Monthly data have been utilized to characterize the rainfall seasonal trend. The most important contribution to the annual negative trend is due to the winter (the months from December to February, which is the rainiest season) rainfall trend (Fig. 5). The precipitation deficit of the last 20 years is mostly due to a reduced contribution of winter rainfall. Spring (March-May) and autumn (September-November) also show negative trends, although much less evident. A positive trend appears for summer, the arid season: the effect is null in terms of water resources availability.

Temperature and net rainfall trend

Monthly temperature series are available from 1924 onwards. To fill the residual monthly gaps the time series were grouped into HCA. A different approach, based on gap filling and homogenization, was necessary for 15 time series of gauges located in Campania due to the abundance of very anomalous values, in particular for the last 20 years (the homogeneity evaluation is based on the Craddock (1979) test).

The linear trend analysis shows the temperature trend is not as homogeneous as the rainfall trend both in the whole study area and in each HCA (Tables 3 and 4). A prevailing increasing trend is observed in Campania but is weak in Apulia and is substantially absent in the remaining area.

To apply the Mann-Kendall test, pre-whitening of the temperature series is necessary due to their significant autocorrelation. The Mann-Kendall S distribution is close to Gaussian; there is a slight prevalence of increasing trends in the Campania region where an increase of temperature starting from about 1980 is observed, as shown in Figure 4. However, this is not enough to assess a significant and generalized temperature trend over the whole area in MSP, since this behaviour is not so evident elsewhere. These results are thus quite different from those by other authors (Brunetti et al. 2004; Cambi et al. 2000), probably due to the strong difference of data set length and spatial density of examined gauges.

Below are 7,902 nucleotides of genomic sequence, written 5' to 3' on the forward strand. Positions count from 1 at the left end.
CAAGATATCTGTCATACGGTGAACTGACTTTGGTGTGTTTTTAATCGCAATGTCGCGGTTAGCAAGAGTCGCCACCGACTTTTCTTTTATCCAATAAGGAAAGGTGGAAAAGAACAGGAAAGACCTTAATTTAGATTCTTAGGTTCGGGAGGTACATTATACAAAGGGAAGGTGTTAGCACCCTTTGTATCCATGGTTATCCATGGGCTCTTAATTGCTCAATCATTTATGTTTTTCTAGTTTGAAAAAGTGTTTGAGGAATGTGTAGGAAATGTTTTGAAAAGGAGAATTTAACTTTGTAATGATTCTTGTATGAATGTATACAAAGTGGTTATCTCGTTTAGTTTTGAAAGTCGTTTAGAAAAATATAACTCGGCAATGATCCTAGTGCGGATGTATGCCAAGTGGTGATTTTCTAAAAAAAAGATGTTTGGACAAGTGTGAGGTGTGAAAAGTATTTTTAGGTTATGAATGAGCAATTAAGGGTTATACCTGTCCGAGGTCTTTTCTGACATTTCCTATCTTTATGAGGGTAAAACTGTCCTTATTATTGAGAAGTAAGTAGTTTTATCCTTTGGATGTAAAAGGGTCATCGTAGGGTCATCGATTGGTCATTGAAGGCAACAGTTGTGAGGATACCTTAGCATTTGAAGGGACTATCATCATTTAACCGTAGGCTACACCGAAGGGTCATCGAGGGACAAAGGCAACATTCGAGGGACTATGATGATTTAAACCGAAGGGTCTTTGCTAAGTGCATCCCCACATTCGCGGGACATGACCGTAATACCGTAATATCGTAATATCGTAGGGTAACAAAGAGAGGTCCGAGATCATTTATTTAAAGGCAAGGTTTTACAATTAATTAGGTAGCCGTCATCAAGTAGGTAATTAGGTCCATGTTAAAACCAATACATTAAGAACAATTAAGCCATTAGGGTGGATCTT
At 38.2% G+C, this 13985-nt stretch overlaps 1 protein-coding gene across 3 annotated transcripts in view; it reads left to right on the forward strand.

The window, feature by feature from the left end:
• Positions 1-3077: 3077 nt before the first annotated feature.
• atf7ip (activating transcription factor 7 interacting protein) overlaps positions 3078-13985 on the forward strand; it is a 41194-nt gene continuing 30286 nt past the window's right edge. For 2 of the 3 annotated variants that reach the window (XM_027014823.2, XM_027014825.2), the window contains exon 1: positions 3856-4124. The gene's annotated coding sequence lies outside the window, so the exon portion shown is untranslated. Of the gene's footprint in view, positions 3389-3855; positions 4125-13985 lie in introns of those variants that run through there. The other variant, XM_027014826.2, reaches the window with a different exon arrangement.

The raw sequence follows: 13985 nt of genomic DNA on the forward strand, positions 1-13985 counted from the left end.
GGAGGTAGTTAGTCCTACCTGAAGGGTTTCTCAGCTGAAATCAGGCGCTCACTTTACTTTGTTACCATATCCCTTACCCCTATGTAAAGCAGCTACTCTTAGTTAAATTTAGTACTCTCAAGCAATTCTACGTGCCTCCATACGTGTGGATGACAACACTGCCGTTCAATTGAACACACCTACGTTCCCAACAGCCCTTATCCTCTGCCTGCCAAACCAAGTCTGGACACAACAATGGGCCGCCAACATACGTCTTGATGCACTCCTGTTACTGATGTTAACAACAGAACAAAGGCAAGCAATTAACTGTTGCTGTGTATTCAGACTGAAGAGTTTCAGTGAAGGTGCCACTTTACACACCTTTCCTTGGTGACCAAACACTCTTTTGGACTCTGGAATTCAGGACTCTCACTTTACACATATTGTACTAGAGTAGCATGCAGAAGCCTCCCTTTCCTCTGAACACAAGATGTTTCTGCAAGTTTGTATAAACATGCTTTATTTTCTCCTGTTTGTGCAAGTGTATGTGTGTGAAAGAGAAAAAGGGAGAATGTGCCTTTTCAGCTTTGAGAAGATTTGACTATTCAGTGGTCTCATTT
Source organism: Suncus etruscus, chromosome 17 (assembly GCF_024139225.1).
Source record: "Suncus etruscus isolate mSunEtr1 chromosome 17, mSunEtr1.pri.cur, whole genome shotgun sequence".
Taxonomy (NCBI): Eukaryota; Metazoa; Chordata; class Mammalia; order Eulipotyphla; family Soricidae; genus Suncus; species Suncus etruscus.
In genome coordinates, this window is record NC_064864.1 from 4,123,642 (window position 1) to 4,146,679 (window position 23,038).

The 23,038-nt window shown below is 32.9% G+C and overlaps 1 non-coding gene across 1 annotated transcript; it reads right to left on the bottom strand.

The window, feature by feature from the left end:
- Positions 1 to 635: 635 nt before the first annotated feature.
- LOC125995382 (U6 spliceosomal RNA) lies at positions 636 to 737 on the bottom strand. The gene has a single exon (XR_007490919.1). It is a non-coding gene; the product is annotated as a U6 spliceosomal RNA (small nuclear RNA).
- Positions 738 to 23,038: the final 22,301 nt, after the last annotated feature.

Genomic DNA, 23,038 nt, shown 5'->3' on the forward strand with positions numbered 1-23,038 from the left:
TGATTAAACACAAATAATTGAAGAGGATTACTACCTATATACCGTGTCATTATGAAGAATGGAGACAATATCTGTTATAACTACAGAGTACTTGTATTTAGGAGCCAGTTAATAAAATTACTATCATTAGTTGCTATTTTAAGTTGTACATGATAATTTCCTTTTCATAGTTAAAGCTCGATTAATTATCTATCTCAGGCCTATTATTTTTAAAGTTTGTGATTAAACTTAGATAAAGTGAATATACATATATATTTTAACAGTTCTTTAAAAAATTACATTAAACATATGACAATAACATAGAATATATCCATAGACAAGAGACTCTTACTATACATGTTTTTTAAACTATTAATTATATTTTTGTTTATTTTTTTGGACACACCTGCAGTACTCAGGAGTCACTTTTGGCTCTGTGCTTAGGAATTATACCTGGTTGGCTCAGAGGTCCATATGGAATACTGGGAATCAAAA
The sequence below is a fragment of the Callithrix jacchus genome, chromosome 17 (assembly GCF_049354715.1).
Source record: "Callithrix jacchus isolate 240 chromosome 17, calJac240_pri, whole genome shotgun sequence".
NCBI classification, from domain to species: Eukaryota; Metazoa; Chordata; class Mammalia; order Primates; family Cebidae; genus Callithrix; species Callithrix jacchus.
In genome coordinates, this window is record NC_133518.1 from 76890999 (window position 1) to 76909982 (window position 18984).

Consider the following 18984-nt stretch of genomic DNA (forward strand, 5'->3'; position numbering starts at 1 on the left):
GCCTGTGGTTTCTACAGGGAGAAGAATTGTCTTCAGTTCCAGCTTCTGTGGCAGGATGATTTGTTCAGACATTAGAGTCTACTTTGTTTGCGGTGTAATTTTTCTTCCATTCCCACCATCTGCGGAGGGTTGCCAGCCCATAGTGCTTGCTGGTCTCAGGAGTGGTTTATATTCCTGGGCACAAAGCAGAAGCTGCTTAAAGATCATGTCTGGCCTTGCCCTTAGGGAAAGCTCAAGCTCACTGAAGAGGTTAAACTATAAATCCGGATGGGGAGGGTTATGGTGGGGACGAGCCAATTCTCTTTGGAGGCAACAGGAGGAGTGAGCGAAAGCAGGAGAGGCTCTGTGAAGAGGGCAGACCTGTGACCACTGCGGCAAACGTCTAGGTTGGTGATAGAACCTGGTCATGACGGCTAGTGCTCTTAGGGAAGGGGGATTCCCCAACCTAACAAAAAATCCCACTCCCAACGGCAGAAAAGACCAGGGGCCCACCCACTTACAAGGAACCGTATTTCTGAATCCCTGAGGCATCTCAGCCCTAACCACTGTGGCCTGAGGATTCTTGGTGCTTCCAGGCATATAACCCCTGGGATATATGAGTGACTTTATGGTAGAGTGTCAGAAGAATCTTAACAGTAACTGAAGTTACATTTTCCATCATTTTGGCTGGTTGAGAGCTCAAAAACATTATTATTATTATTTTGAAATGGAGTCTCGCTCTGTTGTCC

The real or actual evapotranspiration Er was calculated using Turc's formula (Turc 1954) with the correction suggested by Castany (1968), using temperature and rainfall monthly data. In this way an approximate but simple evaluation of the annual variation of actual evapotranspiration can be obtained.

The average annual net rainfall (ANR) of a time series ranges from 52 to 1565 mm for the whole group of 41 available time series in the period 1924-2001. The AC of net rainfall (ACNR) is strongly negative everywhere. The absolute value of ACNR is directly correlated to MAP: it increases or gets worse as MAP increases. ACNR ranges from — 0.4 to —4.3 mm/a, grouping the time series by

re o

Dec-Feb Mar-May Jun-Aug Sep-Dec

Dec-Feb Mar-May Jun-Aug Sep-Dec

1

□ Basilicata

Fig. 5. Spatial average of seasonal rainfall trends of the main study period.

Fig. 5. Spatial average of seasonal rainfall trends of the main study period.

□ Basilicata

Table 4. Number of time series as percentage of the total for each HCA and classes of angular coefficient of temperature trend (ACT, "C/100 years)

HCA ACT < -1 - 1 < ACT < - 0.5 + 0.5 < ACT < +1 ACT > +1

Apulia 7 7 20 7

Calabria-Basilicata (all) 17 25 8 8

Campania 7 0 13 27

MAP (Table 5). In the whole period, the reduction of net rainfall can be roughly assessed as from 27% to 33% of ANR: this percentage is everywhere higher than that calculated for actual rainfall.

This dramatic situation is due to different phenomena. First of all, the downward rainfall trend is more relevant during winter, when generally net rainfall reaches maximum levels and actual evapotranspiration minimum levels. The entire winter decrease in actual rainfall becomes a decrease in net rainfall. The summer is arid everywhere and the actual evapotranspiration is less than the potential one due to low rainfall. The increase in summer rainfall is completely 'burned' by actual evapotranspiration. The recent trend towards a rise of annual temperature and the regime variation amplify the effect of rainfall variations.